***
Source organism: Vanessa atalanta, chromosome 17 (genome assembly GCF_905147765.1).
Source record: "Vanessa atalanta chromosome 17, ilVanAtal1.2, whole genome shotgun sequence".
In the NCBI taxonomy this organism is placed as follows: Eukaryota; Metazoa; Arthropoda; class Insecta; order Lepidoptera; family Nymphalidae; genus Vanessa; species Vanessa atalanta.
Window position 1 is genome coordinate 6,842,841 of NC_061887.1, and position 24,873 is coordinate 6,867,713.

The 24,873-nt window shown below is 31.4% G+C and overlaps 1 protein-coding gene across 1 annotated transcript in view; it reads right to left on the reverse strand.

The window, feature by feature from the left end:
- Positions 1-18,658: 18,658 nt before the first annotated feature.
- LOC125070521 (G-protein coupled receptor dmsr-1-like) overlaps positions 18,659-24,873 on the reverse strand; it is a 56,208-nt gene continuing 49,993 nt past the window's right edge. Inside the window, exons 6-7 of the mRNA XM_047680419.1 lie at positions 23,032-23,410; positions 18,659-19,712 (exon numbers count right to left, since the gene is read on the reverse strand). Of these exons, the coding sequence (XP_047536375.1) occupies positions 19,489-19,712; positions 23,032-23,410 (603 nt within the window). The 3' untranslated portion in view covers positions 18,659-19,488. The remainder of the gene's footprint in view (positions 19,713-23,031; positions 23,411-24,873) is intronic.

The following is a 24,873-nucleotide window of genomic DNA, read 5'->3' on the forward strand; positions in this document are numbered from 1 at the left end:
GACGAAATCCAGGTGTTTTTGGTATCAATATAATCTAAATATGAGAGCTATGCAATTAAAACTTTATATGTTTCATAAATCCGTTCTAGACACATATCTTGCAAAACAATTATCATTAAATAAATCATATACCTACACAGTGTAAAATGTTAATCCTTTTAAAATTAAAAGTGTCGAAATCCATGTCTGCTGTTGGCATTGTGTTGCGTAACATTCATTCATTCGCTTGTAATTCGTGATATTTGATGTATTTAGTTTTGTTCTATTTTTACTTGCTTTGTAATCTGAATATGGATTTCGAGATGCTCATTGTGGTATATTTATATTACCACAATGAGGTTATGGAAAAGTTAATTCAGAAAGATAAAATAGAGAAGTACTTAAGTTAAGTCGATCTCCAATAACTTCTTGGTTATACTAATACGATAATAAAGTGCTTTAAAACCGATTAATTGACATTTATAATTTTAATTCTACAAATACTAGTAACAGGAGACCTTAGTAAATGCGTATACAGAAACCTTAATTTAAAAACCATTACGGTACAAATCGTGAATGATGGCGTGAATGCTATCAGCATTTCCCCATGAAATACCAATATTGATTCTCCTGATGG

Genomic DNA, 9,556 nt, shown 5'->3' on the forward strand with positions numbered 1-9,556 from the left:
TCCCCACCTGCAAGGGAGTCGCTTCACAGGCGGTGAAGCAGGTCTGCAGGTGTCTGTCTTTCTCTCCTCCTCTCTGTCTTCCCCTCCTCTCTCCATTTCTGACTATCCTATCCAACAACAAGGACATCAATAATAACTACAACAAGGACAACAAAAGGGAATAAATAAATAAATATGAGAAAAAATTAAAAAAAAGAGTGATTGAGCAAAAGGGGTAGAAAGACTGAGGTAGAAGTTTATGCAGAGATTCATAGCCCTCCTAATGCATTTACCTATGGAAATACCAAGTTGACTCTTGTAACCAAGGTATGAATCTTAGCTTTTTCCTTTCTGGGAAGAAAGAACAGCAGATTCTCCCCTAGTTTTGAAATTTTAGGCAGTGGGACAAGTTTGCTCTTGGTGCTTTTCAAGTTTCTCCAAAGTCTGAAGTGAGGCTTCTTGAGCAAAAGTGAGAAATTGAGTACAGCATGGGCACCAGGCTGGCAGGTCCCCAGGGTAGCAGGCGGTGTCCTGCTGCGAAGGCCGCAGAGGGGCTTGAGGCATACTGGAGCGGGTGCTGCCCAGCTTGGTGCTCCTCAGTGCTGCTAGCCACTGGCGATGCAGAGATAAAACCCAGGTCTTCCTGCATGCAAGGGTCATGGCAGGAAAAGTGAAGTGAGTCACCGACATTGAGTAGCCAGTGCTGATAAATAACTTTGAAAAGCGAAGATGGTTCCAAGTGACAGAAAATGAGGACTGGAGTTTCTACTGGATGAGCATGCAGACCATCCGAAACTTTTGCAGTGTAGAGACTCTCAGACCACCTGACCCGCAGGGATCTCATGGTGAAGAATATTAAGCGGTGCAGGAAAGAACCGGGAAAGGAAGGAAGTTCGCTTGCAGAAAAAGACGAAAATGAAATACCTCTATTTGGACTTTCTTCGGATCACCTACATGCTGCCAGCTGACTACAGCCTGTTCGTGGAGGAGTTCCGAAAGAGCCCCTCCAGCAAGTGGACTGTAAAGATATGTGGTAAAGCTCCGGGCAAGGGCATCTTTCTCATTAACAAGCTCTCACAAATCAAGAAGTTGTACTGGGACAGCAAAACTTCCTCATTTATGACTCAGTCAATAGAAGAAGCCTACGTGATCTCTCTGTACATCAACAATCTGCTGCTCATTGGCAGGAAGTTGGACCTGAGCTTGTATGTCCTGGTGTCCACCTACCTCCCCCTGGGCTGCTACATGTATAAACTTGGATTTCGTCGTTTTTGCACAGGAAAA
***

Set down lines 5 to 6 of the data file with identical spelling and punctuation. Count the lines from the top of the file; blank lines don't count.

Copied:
The 24,873-nt window shown below is 31.4% G+C and overlaps 1 protein-coding gene across 1 annotated transcript in view; it reads right to left on the reverse strand.

The window, feature by feature from the left end: